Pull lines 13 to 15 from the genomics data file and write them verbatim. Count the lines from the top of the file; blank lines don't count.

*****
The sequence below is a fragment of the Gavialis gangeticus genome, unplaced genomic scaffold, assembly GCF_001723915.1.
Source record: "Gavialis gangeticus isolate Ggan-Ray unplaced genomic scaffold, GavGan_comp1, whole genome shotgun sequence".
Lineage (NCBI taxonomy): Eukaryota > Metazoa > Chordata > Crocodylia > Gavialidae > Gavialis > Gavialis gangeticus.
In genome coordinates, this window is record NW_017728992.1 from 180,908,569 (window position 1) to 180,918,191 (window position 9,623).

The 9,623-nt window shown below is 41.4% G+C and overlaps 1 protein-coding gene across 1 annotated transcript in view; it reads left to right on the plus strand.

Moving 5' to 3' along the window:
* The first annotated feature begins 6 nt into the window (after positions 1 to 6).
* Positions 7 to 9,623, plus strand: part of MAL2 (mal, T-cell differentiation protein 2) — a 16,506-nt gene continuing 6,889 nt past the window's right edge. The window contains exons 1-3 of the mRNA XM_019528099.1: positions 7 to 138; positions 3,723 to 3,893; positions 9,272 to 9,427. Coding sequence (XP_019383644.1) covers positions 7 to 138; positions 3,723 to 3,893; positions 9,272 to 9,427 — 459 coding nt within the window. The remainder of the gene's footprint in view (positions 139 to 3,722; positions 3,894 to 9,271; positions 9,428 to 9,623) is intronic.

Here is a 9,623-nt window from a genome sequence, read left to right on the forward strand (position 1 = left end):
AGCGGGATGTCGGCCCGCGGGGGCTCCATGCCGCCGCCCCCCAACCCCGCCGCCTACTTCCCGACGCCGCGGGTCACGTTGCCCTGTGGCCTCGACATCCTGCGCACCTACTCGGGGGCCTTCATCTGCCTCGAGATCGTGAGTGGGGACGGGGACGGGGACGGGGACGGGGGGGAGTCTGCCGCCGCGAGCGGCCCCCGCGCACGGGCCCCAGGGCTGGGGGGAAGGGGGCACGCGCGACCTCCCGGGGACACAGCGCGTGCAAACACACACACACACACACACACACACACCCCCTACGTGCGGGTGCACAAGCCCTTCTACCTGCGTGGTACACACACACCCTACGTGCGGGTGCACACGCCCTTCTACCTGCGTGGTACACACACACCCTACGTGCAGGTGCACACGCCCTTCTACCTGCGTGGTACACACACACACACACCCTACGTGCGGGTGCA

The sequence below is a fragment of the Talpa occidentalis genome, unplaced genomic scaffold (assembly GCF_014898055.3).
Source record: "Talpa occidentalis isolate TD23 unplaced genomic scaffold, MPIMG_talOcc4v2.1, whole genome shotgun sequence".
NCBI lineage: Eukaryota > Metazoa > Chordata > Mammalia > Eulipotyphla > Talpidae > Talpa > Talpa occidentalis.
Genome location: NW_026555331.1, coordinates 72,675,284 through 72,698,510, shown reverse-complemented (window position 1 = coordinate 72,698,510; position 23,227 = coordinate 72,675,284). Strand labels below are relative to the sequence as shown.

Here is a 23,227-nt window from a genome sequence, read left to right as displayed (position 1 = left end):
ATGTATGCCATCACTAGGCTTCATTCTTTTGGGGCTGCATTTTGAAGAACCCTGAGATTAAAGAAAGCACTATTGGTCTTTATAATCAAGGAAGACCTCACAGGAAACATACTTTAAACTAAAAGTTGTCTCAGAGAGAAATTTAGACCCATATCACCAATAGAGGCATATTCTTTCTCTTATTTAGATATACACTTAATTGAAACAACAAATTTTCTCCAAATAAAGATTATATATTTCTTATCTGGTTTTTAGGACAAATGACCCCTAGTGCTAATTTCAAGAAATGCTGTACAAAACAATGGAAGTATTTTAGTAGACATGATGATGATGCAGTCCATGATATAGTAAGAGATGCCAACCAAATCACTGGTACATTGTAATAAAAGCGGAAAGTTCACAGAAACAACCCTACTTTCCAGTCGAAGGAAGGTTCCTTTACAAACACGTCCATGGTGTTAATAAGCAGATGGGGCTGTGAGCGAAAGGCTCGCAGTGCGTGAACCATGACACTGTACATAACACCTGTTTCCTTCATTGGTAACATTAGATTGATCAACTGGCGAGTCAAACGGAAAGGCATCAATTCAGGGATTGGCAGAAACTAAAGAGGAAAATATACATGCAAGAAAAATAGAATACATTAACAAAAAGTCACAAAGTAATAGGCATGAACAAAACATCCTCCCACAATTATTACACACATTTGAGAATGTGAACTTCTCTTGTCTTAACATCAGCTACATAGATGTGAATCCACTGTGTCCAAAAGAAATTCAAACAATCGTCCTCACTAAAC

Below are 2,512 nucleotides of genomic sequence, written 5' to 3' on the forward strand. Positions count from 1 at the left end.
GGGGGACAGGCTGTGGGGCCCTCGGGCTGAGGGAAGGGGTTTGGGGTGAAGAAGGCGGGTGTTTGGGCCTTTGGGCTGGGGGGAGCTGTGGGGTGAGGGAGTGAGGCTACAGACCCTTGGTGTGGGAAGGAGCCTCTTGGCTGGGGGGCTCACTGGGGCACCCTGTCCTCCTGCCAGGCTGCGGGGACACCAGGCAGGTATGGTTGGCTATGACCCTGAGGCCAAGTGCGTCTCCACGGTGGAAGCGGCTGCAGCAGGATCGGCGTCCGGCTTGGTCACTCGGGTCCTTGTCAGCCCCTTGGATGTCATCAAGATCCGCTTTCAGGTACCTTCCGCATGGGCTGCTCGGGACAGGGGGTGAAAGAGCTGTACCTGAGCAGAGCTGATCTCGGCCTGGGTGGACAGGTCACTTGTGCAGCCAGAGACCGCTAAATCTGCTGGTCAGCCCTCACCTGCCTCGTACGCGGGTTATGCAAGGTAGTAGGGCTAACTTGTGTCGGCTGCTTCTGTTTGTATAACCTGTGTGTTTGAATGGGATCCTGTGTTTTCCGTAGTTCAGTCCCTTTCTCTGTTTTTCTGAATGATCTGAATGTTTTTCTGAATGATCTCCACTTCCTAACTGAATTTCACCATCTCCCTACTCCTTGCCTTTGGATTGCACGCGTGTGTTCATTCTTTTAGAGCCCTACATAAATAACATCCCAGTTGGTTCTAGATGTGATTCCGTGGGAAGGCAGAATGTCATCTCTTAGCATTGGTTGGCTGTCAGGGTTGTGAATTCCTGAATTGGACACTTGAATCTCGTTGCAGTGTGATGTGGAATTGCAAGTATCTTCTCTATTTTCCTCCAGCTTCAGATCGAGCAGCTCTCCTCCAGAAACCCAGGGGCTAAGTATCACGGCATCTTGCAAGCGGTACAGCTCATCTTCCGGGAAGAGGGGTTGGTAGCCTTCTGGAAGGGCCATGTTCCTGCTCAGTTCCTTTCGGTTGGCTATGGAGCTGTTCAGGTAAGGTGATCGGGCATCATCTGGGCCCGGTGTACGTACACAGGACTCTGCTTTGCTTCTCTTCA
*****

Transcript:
NCBI lineage: Eukaryota > Metazoa > Chordata > Mammalia > Eulipotyphla > Talpidae > Talpa > Talpa occidentalis.
Genome location: NW_026555331.1, coordinates 72,675,284 through 72,698,510, shown reverse-complemented (window position 1 = coordinate 72,698,510; position 23,227 = coordinate 72,675,284). Strand labels below are relative to the sequence as shown.

Here is a 23,227-nt window from a genome sequence, read left to right as displayed (position 1 = left end):